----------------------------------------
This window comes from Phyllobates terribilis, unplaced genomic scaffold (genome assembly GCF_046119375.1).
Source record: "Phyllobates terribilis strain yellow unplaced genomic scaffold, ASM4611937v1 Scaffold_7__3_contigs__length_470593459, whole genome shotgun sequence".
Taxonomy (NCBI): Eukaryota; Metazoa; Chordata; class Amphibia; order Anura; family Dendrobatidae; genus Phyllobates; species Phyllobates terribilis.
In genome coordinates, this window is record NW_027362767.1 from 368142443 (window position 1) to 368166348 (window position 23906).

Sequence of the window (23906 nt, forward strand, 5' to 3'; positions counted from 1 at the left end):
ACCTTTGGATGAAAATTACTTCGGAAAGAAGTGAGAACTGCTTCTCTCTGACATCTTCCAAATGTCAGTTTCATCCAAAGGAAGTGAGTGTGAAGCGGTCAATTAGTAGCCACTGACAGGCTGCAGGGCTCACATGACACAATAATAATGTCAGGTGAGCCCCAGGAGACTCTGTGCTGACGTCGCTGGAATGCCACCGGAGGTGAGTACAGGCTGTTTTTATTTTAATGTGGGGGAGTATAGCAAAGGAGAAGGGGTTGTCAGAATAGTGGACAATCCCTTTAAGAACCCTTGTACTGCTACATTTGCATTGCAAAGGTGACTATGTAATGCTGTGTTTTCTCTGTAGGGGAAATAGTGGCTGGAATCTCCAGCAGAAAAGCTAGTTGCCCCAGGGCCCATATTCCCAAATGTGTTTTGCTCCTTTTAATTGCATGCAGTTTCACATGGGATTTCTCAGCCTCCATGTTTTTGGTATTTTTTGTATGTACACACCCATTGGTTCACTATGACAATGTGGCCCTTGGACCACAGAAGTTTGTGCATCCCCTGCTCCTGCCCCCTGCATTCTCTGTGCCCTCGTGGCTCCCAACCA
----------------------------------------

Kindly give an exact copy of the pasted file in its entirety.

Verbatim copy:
This window comes from Phyllobates terribilis, unplaced genomic scaffold (genome assembly GCF_046119375.1).
Source record: "Phyllobates terribilis strain yellow unplaced genomic scaffold, ASM4611937v1 Scaffold_7__3_contigs__length_470593459, whole genome shotgun sequence".
Taxonomy (NCBI): Eukaryota; Metazoa; Chordata; class Amphibia; order Anura; family Dendrobatidae; genus Phyllobates; species Phyllobates terribilis.
In genome coordinates, this window is record NW_027362767.1 from 368142443 (window position 1) to 368166348 (window position 23906).

Sequence of the window (23906 nt, forward strand, 5' to 3'; positions counted from 1 at the left end):
ACCTTTGGATGAAAATTACTTCGGAAAGAAGTGAGAACTGCTTCTCTCTGACATCTTCCAAATGTCAGTTTCATCCAAAGGAAGTGAGTGTGAAGCGGTCAATTAGTAGCCACTGACAGGCTGCAGGGCTCACATGACACAATAATAATGTCAGGTGAGCCCCAGGAGACTCTGTGCTGACGTCGCTGGAATGCCACCGGAGGTGAGTACAGGCTGTTTTTATTTTAATGTGGGGGAGTATAGCAAAGGAGAAGGGGTTGTCAGAATAGTGGACAATCCCTTTAAGAACCCTTGTACTGCTACATTTGCATTGCAAAGGTGACTATGTAATGCTGTGTTTTCTCTGTAGGGGAAATAGTGGCTGGAATCTCCAGCAGAAAAGCTAGTTGCCCCAGGGCCCATATTCCCAAATGTGTTTTGCTCCTTTTAATTGCATGCAGTTTCACATGGGATTTCTCAGCCTCCATGTTTTTGGTATTTTTTGTATGTACACACCCATTGGTTCACTATGACAATGTGGCCCTTGGACCACAGAAGTTTGTGCATCCCCTGCTCCTGCCCCCTGCATTCTCTGTGCCCTCGTGGCTCCCAACCA